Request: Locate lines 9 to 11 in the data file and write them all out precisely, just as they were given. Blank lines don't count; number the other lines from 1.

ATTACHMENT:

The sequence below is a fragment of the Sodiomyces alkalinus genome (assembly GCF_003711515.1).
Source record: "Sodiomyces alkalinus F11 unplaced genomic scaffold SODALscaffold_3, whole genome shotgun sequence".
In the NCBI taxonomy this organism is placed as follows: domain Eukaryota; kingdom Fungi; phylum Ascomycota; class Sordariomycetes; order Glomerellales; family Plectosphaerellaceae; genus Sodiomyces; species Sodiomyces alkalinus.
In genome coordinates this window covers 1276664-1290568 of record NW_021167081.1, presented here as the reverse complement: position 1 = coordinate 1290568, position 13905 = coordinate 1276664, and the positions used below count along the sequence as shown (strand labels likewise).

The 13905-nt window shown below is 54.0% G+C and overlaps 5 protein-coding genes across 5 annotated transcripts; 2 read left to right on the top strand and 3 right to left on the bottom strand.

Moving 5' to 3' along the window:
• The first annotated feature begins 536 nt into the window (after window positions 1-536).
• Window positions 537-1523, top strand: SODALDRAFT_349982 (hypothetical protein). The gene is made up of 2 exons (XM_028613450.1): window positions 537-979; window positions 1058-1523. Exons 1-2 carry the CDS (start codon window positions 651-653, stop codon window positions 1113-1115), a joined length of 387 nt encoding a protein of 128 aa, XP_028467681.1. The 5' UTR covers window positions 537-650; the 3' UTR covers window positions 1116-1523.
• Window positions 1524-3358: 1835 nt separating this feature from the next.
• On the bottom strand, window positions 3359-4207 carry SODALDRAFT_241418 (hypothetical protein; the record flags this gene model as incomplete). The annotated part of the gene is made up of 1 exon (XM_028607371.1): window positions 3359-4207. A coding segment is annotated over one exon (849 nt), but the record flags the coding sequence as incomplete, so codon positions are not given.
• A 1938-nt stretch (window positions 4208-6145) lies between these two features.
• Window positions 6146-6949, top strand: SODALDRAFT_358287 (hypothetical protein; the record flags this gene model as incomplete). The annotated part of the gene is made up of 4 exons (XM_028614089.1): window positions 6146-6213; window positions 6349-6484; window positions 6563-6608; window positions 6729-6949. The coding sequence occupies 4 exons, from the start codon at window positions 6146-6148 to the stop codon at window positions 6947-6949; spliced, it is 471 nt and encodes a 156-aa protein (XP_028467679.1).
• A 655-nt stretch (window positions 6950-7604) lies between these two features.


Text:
• Window positions 1524-3358: 1835 nt separating this feature from the next.
• On the bottom strand, window positions 3359-4207 carry SODALDRAFT_241418 (hypothetical protein; the record flags this gene model as incomplete). The annotated part of the gene is made up of 1 exon (XM_028607371.1): window positions 3359-4207. A coding segment is annotated over one exon (849 nt), but the record flags the coding sequence as incomplete, so codon positions are not given.
• A 1938-nt stretch (window positions 4208-6145) lies between these two features.